|Battle of Fort Brooke|
|Part of the American Civil War|
|United States (Union)||CSA (Confederacy)|
|Commanders and leaders|
|A.A. Semmes||John Westcott|
|2nd Florida Infantry, Company A|
|Casualties and losses|
Two days later, on October 18, 1863, as conflict continued, the Battle of Ballast Point took place. A Union raiding party, under Acting Master T.R. Harris, disembarked at Ballast Point, landing at the current intersection of Gandy Boulevard and Bayshore Boulevard. Under the protracted diversionary bombardment of the city of Tampa and Fort Brooke by two ships, the USS Tahoma and the USS Adela, the Union divisions marched 14 miles to the Hillsborough River to the location of the Jean Street Shipyard near the site of today's Lowry Park Zoo. The two ships were at the shipyard to have their bottoms cleaned. The Union troops surprised, captured, and burned McKay's two notorious ships, the blockade runner Scottish Chief, a steamship, and the sloop Kate Dale a few miles up the river. The ships and shipyard were owned by the future mayor of Tampa, James McKay. Escaping capture by mere minutes, with members of his crew in tow, James McKay sped to the city of Tampa and warned all of the landing party and the fate of his ships.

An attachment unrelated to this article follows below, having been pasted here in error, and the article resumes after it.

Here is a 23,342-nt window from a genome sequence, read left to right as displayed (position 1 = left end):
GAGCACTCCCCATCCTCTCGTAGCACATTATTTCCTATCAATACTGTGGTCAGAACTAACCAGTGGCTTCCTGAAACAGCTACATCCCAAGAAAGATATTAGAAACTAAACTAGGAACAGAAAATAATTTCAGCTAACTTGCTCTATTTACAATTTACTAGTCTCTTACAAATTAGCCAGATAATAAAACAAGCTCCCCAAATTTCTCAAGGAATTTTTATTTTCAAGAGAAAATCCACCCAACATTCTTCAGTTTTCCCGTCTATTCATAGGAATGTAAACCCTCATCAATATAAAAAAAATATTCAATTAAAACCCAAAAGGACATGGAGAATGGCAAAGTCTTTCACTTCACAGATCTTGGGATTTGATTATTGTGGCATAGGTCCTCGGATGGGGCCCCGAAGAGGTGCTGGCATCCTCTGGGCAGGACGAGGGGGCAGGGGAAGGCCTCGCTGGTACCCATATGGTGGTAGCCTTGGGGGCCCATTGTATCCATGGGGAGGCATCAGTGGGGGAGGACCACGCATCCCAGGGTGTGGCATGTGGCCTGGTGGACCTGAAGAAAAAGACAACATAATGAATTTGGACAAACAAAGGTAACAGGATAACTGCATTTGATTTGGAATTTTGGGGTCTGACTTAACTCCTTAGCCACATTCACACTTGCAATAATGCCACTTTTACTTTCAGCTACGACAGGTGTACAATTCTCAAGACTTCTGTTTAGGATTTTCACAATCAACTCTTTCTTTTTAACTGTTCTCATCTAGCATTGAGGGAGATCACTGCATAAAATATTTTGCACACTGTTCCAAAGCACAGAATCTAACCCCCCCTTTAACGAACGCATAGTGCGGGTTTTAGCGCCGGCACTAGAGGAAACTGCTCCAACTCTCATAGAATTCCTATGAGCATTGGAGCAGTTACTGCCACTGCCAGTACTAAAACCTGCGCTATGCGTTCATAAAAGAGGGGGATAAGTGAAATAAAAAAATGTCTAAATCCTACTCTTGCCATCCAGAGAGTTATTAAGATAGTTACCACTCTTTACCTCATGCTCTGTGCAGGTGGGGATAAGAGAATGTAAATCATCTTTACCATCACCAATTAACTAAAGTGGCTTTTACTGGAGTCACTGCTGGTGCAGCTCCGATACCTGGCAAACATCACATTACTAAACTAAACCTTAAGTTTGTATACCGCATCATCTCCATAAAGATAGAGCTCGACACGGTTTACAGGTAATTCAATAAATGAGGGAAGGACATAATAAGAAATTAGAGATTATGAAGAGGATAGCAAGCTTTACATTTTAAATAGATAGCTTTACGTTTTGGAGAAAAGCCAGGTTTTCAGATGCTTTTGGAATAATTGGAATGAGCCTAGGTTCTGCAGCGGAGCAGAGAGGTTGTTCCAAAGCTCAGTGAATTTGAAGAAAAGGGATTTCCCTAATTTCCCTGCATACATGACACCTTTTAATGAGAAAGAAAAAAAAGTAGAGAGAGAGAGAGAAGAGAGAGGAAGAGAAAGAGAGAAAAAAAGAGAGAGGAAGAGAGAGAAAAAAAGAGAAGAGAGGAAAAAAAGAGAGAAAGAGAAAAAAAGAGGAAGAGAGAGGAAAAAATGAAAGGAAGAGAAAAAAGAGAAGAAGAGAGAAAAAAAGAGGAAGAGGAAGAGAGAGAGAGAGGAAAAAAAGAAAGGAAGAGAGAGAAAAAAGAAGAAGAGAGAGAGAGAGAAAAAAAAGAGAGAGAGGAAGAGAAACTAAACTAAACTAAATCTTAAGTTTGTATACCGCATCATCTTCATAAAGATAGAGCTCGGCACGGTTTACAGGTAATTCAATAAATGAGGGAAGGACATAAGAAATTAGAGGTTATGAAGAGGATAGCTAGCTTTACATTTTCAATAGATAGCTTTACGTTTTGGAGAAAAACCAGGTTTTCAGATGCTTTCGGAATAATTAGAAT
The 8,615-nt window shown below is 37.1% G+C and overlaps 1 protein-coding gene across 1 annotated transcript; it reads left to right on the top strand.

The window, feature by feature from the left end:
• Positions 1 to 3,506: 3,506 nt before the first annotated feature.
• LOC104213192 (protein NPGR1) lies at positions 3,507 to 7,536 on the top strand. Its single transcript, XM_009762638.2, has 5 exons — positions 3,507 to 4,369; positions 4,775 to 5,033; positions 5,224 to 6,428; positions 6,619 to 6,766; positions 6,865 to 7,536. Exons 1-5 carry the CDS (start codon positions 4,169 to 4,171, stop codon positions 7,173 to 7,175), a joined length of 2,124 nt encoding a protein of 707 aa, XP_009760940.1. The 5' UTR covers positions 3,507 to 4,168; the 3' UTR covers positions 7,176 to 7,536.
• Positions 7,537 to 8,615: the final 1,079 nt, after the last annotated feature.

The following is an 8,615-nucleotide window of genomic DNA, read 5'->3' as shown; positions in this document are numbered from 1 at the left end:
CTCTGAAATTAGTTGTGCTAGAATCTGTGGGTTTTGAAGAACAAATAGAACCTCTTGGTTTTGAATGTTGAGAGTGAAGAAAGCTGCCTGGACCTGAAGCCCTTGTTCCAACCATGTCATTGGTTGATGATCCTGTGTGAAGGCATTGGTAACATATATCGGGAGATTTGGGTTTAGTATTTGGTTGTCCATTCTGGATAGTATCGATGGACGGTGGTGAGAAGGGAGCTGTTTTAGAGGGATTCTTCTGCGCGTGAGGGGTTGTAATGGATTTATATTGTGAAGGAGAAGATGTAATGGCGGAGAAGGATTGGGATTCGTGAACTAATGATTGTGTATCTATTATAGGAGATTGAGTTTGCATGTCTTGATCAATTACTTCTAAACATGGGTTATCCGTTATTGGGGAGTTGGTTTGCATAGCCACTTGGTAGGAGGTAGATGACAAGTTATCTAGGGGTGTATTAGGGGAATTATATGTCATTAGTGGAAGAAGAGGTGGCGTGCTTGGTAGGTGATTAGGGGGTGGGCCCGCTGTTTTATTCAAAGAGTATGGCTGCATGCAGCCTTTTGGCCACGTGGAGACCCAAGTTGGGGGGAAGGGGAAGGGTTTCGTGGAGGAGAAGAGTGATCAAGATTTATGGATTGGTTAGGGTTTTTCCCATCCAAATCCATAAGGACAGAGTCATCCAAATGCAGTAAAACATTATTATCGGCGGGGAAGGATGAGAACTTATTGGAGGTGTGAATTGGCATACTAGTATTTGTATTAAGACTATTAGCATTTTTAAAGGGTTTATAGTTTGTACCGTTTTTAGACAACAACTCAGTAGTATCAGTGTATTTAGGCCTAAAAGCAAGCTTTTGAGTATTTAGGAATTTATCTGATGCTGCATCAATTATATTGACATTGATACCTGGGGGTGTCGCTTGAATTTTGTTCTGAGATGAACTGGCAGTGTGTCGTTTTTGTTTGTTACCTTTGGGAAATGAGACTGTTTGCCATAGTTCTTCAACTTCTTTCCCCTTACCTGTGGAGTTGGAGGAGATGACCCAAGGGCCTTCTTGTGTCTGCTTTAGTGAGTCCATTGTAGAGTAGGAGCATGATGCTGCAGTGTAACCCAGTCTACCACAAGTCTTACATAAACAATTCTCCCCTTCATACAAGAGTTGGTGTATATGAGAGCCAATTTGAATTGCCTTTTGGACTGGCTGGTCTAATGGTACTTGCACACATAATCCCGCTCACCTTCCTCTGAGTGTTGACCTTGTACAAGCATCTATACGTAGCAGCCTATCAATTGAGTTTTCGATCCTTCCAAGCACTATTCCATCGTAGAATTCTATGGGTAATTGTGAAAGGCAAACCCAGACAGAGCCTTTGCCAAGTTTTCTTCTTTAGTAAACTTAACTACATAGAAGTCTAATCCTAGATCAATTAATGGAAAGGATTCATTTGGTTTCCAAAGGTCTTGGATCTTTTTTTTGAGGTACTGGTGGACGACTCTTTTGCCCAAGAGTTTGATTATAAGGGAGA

After the burning of the ships, the Confederate forces were alerted to the raiding party's location, and commenced pursuit. Harris's Union forces were surprised by a detachment of the garrison, the 2nd Florida Infantry Battalion. A brief but sharp exchange resulted in a few casualties before the Union troops returned to sea.
A Confederate cavalry unit, the Oklawaha Rangers, finally caught up with the Union raiders, and a full engagement ensued. The union soldiers came under direct fire as they boarded their dinghies in a tactical retreat. The Confederate defenders destroyed the steamer A.B. Noyes to preclude her capture.